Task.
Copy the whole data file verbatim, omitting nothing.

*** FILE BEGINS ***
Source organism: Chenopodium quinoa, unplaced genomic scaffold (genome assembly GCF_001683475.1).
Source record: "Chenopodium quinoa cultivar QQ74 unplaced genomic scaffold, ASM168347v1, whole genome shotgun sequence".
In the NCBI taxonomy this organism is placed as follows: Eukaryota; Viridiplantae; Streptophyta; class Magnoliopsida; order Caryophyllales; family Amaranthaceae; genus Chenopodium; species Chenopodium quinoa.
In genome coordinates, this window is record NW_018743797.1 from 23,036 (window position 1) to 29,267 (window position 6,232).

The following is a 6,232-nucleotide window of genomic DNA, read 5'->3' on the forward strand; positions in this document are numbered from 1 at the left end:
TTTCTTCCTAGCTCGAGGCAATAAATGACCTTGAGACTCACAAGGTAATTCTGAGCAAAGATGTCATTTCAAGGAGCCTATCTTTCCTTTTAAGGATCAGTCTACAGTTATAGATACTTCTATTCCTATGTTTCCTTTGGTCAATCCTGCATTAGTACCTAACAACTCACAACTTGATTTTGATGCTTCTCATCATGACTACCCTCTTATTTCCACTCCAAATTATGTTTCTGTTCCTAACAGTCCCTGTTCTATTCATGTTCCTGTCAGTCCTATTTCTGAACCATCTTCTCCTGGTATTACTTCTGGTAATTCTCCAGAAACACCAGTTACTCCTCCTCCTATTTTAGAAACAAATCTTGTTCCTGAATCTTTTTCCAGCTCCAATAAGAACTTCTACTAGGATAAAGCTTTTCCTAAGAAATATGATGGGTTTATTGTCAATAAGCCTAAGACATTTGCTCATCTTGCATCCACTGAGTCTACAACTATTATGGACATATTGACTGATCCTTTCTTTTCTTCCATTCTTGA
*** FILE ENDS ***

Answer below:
Source organism: Chenopodium quinoa, unplaced genomic scaffold (genome assembly GCF_001683475.1).
Source record: "Chenopodium quinoa cultivar QQ74 unplaced genomic scaffold, ASM168347v1, whole genome shotgun sequence".
In the NCBI taxonomy this organism is placed as follows: Eukaryota; Viridiplantae; Streptophyta; class Magnoliopsida; order Caryophyllales; family Amaranthaceae; genus Chenopodium; species Chenopodium quinoa.
In genome coordinates, this window is record NW_018743797.1 from 23,036 (window position 1) to 29,267 (window position 6,232).

The following is a 6,232-nucleotide window of genomic DNA, read 5'->3' on the forward strand; positions in this document are numbered from 1 at the left end:
TTTCTTCCTAGCTCGAGGCAATAAATGACCTTGAGACTCACAAGGTAATTCTGAGCAAAGATGTCATTTCAAGGAGCCTATCTTTCCTTTTAAGGATCAGTCTACAGTTATAGATACTTCTATTCCTATGTTTCCTTTGGTCAATCCTGCATTAGTACCTAACAACTCACAACTTGATTTTGATGCTTCTCATCATGACTACCCTCTTATTTCCACTCCAAATTATGTTTCTGTTCCTAACAGTCCCTGTTCTATTCATGTTCCTGTCAGTCCTATTTCTGAACCATCTTCTCCTGGTATTACTTCTGGTAATTCTCCAGAAACACCAGTTACTCCTCCTCCTATTTTAGAAACAAATCTTGTTCCTGAATCTTTTTCCAGCTCCAATAAGAACTTCTACTAGGATAAAGCTTTTCCTAAGAAATATGATGGGTTTATTGTCAATAAGCCTAAGACATTTGCTCATCTTGCATCCACTGAGTCTACAACTATTATGGACATATTGACTGATCCTTTCTTTTCTTCCATTCTTGA